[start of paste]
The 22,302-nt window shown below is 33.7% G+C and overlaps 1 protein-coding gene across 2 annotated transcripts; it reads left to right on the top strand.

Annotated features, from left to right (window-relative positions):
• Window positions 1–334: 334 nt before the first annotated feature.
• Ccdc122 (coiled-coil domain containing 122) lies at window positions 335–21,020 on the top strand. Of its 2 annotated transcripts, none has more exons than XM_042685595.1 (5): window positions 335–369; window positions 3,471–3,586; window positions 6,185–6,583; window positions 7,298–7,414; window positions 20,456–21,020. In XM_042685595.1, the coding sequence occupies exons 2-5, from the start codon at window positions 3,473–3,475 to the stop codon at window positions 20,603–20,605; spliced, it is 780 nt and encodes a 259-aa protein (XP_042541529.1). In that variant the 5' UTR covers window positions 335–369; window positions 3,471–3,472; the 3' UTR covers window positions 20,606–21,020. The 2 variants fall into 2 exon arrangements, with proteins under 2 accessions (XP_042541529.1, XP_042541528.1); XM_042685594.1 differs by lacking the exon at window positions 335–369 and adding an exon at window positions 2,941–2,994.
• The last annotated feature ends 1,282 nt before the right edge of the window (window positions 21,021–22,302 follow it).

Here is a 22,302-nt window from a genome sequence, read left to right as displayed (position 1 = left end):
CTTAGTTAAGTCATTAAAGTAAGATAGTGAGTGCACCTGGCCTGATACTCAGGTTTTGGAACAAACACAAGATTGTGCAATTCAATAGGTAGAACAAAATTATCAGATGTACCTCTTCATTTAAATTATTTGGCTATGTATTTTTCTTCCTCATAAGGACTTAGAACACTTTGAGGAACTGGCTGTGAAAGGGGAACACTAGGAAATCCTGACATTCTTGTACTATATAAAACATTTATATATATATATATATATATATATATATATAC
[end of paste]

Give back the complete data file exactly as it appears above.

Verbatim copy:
The 22,302-nt window shown below is 33.7% G+C and overlaps 1 protein-coding gene across 2 annotated transcripts; it reads left to right on the top strand.

Annotated features, from left to right (window-relative positions):
• Window positions 1–334: 334 nt before the first annotated feature.
• Ccdc122 (coiled-coil domain containing 122) lies at window positions 335–21,020 on the top strand. Of its 2 annotated transcripts, none has more exons than XM_042685595.1 (5): window positions 335–369; window positions 3,471–3,586; window positions 6,185–6,583; window positions 7,298–7,414; window positions 20,456–21,020. In XM_042685595.1, the coding sequence occupies exons 2-5, from the start codon at window positions 3,473–3,475 to the stop codon at window positions 20,603–20,605; spliced, it is 780 nt and encodes a 259-aa protein (XP_042541529.1). In that variant the 5' UTR covers window positions 335–369; window positions 3,471–3,472; the 3' UTR covers window positions 20,606–21,020. The 2 variants fall into 2 exon arrangements, with proteins under 2 accessions (XP_042541529.1, XP_042541528.1); XM_042685594.1 differs by lacking the exon at window positions 335–369 and adding an exon at window positions 2,941–2,994.
• The last annotated feature ends 1,282 nt before the right edge of the window (window positions 21,021–22,302 follow it).

Here is a 22,302-nt window from a genome sequence, read left to right as displayed (position 1 = left end):
CTTAGTTAAGTCATTAAAGTAAGATAGTGAGTGCACCTGGCCTGATACTCAGGTTTTGGAACAAACACAAGATTGTGCAATTCAATAGGTAGAACAAAATTATCAGATGTACCTCTTCATTTAAATTATTTGGCTATGTATTTTTCTTCCTCATAAGGACTTAGAACACTTTGAGGAACTGGCTGTGAAAGGGGAACACTAGGAAATCCTGACATTCTTGTACTATATAAAACATTTATATATATATATATATATATATATATATATAC